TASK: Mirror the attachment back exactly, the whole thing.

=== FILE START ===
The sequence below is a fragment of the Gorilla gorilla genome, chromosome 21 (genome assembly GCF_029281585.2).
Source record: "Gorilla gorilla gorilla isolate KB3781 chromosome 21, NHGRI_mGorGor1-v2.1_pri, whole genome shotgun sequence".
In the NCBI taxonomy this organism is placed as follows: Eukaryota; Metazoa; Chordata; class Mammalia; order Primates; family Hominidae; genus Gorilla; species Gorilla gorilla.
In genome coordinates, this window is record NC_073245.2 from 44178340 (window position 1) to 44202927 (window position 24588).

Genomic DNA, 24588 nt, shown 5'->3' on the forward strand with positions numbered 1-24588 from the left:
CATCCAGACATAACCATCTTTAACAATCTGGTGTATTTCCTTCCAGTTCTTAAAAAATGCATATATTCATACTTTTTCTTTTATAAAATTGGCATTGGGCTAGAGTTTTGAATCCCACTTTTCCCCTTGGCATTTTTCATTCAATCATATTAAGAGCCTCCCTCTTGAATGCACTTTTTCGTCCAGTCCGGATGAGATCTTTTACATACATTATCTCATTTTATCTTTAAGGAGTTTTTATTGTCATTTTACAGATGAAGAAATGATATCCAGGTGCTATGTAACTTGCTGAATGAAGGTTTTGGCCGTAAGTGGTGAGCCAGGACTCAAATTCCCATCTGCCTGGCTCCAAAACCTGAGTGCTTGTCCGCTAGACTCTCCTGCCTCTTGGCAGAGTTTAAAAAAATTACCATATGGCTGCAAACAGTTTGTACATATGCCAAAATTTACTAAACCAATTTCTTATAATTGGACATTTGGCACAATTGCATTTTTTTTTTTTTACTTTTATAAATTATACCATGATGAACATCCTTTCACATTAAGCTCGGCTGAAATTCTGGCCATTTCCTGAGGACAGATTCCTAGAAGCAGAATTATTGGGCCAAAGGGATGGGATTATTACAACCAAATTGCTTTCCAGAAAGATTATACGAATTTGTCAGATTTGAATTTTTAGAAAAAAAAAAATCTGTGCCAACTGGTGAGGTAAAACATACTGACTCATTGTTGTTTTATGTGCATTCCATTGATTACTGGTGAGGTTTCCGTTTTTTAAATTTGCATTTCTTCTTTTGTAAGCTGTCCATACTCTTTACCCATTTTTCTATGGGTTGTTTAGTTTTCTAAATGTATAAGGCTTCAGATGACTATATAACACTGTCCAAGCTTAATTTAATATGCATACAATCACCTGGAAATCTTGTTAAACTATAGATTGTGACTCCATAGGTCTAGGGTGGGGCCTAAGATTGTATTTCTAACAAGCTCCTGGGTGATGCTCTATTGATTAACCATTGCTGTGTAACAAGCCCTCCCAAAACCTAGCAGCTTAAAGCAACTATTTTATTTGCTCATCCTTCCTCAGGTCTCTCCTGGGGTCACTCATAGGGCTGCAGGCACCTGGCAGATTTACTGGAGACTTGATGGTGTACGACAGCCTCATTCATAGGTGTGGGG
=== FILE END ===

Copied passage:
The sequence below is a fragment of the Gorilla gorilla genome, chromosome 21 (genome assembly GCF_029281585.2).
Source record: "Gorilla gorilla gorilla isolate KB3781 chromosome 21, NHGRI_mGorGor1-v2.1_pri, whole genome shotgun sequence".
In the NCBI taxonomy this organism is placed as follows: Eukaryota; Metazoa; Chordata; class Mammalia; order Primates; family Hominidae; genus Gorilla; species Gorilla gorilla.
In genome coordinates, this window is record NC_073245.2 from 44178340 (window position 1) to 44202927 (window position 24588).

Genomic DNA, 24588 nt, shown 5'->3' on the forward strand with positions numbered 1-24588 from the left:
CATCCAGACATAACCATCTTTAACAATCTGGTGTATTTCCTTCCAGTTCTTAAAAAATGCATATATTCATACTTTTTCTTTTATAAAATTGGCATTGGGCTAGAGTTTTGAATCCCACTTTTCCCCTTGGCATTTTTCATTCAATCATATTAAGAGCCTCCCTCTTGAATGCACTTTTTCGTCCAGTCCGGATGAGATCTTTTACATACATTATCTCATTTTATCTTTAAGGAGTTTTTATTGTCATTTTACAGATGAAGAAATGATATCCAGGTGCTATGTAACTTGCTGAATGAAGGTTTTGGCCGTAAGTGGTGAGCCAGGACTCAAATTCCCATCTGCCTGGCTCCAAAACCTGAGTGCTTGTCCGCTAGACTCTCCTGCCTCTTGGCAGAGTTTAAAAAAATTACCATATGGCTGCAAACAGTTTGTACATATGCCAAAATTTACTAAACCAATTTCTTATAATTGGACATTTGGCACAATTGCATTTTTTTTTTTTTACTTTTATAAATTATACCATGATGAACATCCTTTCACATTAAGCTCGGCTGAAATTCTGGCCATTTCCTGAGGACAGATTCCTAGAAGCAGAATTATTGGGCCAAAGGGATGGGATTATTACAACCAAATTGCTTTCCAGAAAGATTATACGAATTTGTCAGATTTGAATTTTTAGAAAAAAAAAAATCTGTGCCAACTGGTGAGGTAAAACATACTGACTCATTGTTGTTTTATGTGCATTCCATTGATTACTGGTGAGGTTTCCGTTTTTTAAATTTGCATTTCTTCTTTTGTAAGCTGTCCATACTCTTTACCCATTTTTCTATGGGTTGTTTAGTTTTCTAAATGTATAAGGCTTCAGATGACTATATAACACTGTCCAAGCTTAATTTAATATGCATACAATCACCTGGAAATCTTGTTAAACTATAGATTGTGACTCCATAGGTCTAGGGTGGGGCCTAAGATTGTATTTCTAACAAGCTCCTGGGTGATGCTCTATTGATTAACCATTGCTGTGTAACAAGCCCTCCCAAAACCTAGCAGCTTAAAGCAACTATTTTATTTGCTCATCCTTCCTCAGGTCTCTCCTGGGGTCACTCATAGGGCTGCAGGCACCTGGCAGATTTACTGGAGACTTGATGGTGTACGACAGCCTCATTCATAGGTGTGGGG